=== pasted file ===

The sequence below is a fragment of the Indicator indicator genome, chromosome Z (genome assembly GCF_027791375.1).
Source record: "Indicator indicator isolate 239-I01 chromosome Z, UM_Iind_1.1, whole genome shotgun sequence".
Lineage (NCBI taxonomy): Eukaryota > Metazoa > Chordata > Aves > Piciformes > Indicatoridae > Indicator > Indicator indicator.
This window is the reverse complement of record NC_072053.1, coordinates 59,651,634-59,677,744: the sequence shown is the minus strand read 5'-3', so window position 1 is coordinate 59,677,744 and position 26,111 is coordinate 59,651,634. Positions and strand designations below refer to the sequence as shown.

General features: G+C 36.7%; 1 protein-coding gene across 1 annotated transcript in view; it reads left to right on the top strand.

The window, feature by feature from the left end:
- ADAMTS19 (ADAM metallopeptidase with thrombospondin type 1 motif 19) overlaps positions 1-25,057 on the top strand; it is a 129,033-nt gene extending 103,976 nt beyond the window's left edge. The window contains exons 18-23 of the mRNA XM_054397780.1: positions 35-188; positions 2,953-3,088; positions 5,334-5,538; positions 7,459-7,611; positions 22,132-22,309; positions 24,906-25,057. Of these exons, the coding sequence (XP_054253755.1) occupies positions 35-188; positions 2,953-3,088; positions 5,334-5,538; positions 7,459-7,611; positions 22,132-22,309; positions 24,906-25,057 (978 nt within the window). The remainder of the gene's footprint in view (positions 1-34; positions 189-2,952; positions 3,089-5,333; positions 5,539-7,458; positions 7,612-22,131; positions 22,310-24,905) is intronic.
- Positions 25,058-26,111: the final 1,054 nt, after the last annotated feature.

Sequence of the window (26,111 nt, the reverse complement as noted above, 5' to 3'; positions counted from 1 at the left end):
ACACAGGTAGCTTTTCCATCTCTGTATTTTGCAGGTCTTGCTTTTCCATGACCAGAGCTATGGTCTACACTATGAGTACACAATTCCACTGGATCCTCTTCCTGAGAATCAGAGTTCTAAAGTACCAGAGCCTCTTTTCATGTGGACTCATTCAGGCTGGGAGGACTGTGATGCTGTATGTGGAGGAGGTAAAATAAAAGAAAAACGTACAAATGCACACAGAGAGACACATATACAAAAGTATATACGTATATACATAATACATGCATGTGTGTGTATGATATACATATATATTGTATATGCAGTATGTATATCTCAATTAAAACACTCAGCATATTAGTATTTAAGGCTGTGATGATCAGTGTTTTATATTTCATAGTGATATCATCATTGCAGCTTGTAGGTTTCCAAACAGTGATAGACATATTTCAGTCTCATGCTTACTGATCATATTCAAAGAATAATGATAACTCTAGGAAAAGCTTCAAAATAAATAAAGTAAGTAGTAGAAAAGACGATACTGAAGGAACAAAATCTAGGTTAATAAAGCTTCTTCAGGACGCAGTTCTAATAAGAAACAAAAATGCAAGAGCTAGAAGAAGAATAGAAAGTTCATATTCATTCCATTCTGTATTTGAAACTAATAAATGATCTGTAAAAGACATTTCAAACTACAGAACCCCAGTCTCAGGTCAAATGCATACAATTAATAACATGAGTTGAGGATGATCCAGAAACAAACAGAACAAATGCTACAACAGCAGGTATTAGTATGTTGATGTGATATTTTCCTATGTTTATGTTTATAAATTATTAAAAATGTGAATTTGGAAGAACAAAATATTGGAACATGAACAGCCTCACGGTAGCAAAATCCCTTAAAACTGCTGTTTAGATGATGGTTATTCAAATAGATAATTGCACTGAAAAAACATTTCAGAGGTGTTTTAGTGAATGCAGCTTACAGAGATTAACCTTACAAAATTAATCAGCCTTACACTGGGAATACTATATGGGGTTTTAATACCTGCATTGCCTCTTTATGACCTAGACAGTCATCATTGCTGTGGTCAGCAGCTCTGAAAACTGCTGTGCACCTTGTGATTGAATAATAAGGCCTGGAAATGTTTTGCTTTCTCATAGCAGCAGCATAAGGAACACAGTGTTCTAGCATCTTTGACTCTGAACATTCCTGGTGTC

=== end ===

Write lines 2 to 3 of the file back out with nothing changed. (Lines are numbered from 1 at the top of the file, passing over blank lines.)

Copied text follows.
Source record: "Indicator indicator isolate 239-I01 chromosome Z, UM_Iind_1.1, whole genome shotgun sequence".
Lineage (NCBI taxonomy): Eukaryota > Metazoa > Chordata > Aves > Piciformes > Indicatoridae > Indicator > Indicator indicator.